I recently attended the International Coach Federation annual conference in Las Vegas where Michael J Gelb, spoke. He described Leonardo da Vinci as the “universal archetype of all our human potential.” Gelb believes that we can all unlock our hidden geniuses if we follow da Vinci’s lead. He delineates 5 ways to do that, but the first and most important principle is what he calls, “Curiosità. The insatiably curious approach to life and an unrelenting quest for continuous learning.”

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Finding Happiness Isn’t the Answer, Finding Meaning Is
You may think that you “just want to be happy.” But, it turns out, that’s not enough.

It is not surprising that you would think you would just want to be happy because “happiness is like the holy grail” according to Sonja Lyubomirsky, a professor of psychology at UC Riverside and author of The How of Happiness: A Scientific Approach to Getting the Life You Want. “People around the world want it. If you ask people what they want for their children, they’ll say for them to be happy. It’s in our Declaration of Independence. It matters to and affects everyone.”

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A Remembrance on 9/10/11– Gaden Jangtse Buddhist are Emissaries of Peace“Don’t get too attached, even to the most beautiful things.” ~ Rinpoche

My mind keeps drifting to the events of 10 years ago. On 9/10/01, we had no idea what was to come in just a few hours; that the world as we know it would be literally turned upside down. Those structures, they were the very epitome of substance. They were built to be solid and were here to stay. We were shook to our foundations when they came down to theirs.

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It’s the fourth of July weekend and I am thinking about the leaders that led to us celebrating this holiday 235 years later. When we think about those men and women we think of them as great leaders…Thomas Jefferson, John Adams, Abigail Adams…and they were. But they were also ordinary people. They worked hard as farmers, they were business entrepreneurs and they leveraged their individual creativity. They had family problems, got enmeshed in small town politics and had their “buttons pushed,” just like the rest of us.

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Martin Seligman in his new book Flourish says, “Human beings, ineluctably, want meaning and purpose in life.” The Meaningful Life, according to Seligman, involves “belonging to and serving something that you believe is bigger than yourself.”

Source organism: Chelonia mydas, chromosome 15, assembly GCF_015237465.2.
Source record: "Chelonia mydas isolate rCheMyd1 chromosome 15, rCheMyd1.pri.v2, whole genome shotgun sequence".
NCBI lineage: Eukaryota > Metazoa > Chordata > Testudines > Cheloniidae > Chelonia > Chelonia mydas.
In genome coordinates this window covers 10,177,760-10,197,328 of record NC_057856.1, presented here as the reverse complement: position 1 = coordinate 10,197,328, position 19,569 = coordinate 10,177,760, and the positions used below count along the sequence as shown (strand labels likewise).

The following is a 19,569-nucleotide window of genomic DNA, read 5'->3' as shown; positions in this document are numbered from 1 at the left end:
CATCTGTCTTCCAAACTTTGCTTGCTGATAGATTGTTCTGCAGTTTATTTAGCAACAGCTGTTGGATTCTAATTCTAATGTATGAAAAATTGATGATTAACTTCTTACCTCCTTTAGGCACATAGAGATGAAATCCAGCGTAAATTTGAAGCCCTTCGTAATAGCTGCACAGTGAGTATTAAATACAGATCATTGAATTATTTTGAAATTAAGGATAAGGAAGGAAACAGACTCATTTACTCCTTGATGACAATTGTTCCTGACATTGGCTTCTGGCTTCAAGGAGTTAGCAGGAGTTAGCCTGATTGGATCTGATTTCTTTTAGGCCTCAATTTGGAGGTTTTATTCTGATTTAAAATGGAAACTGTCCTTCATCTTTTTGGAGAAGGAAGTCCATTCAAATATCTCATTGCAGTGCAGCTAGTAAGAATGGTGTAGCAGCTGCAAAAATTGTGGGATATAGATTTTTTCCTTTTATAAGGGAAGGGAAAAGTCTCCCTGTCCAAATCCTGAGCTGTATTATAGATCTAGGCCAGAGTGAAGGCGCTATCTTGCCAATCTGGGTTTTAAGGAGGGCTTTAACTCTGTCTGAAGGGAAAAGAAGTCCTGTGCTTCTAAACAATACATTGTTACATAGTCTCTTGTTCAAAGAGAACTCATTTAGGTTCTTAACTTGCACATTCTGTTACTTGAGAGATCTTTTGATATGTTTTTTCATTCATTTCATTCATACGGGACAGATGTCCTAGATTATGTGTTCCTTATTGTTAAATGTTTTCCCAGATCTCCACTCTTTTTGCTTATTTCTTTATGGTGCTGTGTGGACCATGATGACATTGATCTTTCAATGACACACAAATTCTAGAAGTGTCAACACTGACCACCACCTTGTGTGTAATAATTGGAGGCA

In my coaching practice I promise to “help you to reach new heights.” By this I mean, new heights in your career and your personal life. It is my belief that reaching new heights involves achieving what Seligman describes as a “Meaningful Life.” When people understand their purpose in life, they are able to align their values with their efforts at work and at home, which allows them to make contributions that are important, or as Seligman says, to things that are “bigger than yourself.”

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“Don’t dwell on what went wrong. Instead, focus on what to do next. Spend your energies on moving forward towards finding the answer.” ~Dennis Waitley, Motivational Speaker

It is great advice to not dwell on what went wrong. But how, when we have all been schooled and socialized to fix problems, do you do that? How can you focus on what to do next without thinking about what you did wrong the last time?

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If everything seems under control, you’re just not going fast enough.” – Mario Andretti If you adhere to the tale of the tortoise and the hare (Aesop’s Fables), then the adage learned is “slow and steady wins the race.”  Yes, it is true, diligence and determined effort at a pace which allows for stamina is not…

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Recently, I was invited to speak to a group of people who are in the midst of life change—either looking for jobs or wanting to shifting to owning their own business, following what their true passions are. Reinventing oneself is hard to do—there is nothing easy about breaking free from what you feel is security and opening yourself up into the process of re-creation.

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